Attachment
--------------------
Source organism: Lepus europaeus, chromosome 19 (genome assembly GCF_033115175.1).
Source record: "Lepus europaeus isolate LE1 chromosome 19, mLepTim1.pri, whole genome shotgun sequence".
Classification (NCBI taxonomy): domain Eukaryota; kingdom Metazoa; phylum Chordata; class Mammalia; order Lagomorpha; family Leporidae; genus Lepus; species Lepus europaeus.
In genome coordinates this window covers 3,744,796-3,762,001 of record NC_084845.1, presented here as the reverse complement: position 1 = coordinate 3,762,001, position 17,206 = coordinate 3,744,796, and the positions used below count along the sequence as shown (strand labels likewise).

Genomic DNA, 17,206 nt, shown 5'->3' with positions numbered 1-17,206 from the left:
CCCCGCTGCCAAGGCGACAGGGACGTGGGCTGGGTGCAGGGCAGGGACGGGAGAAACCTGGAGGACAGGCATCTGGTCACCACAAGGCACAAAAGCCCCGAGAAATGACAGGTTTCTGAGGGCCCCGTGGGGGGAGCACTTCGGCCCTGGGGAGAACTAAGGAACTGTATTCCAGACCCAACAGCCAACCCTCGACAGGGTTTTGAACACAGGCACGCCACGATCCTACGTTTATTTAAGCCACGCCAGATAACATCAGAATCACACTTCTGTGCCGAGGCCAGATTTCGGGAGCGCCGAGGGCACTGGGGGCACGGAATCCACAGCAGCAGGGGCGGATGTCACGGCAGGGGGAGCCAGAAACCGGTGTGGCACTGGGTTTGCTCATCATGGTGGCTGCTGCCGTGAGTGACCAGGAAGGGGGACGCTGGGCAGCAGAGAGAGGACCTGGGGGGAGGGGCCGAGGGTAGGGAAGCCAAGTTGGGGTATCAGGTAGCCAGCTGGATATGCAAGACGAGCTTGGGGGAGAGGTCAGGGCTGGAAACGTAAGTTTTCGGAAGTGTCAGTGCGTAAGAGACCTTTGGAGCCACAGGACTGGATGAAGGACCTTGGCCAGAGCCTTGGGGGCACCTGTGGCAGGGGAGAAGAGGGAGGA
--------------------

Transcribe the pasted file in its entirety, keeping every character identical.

Source organism: Lepus europaeus, chromosome 19 (genome assembly GCF_033115175.1).
Source record: "Lepus europaeus isolate LE1 chromosome 19, mLepTim1.pri, whole genome shotgun sequence".
Classification (NCBI taxonomy): domain Eukaryota; kingdom Metazoa; phylum Chordata; class Mammalia; order Lagomorpha; family Leporidae; genus Lepus; species Lepus europaeus.
In genome coordinates this window covers 3,744,796-3,762,001 of record NC_084845.1, presented here as the reverse complement: position 1 = coordinate 3,762,001, position 17,206 = coordinate 3,744,796, and the positions used below count along the sequence as shown (strand labels likewise).

Genomic DNA, 17,206 nt, shown 5'->3' with positions numbered 1-17,206 from the left:
CCCCGCTGCCAAGGCGACAGGGACGTGGGCTGGGTGCAGGGCAGGGACGGGAGAAACCTGGAGGACAGGCATCTGGTCACCACAAGGCACAAAAGCCCCGAGAAATGACAGGTTTCTGAGGGCCCCGTGGGGGGAGCACTTCGGCCCTGGGGAGAACTAAGGAACTGTATTCCAGACCCAACAGCCAACCCTCGACAGGGTTTTGAACACAGGCACGCCACGATCCTACGTTTATTTAAGCCACGCCAGATAACATCAGAATCACACTTCTGTGCCGAGGCCAGATTTCGGGAGCGCCGAGGGCACTGGGGGCACGGAATCCACAGCAGCAGGGGCGGATGTCACGGCAGGGGGAGCCAGAAACCGGTGTGGCACTGGGTTTGCTCATCATGGTGGCTGCTGCCGTGAGTGACCAGGAAGGGGGACGCTGGGCAGCAGAGAGAGGACCTGGGGGGAGGGGCCGAGGGTAGGGAAGCCAAGTTGGGGTATCAGGTAGCCAGCTGGATATGCAAGACGAGCTTGGGGGAGAGGTCAGGGCTGGAAACGTAAGTTTTCGGAAGTGTCAGTGCGTAAGAGACCTTTGGAGCCACAGGACTGGATGAAGGACCTTGGCCAGAGCCTTGGGGGCACCTGTGGCAGGGGAGAAGAGGGAGGA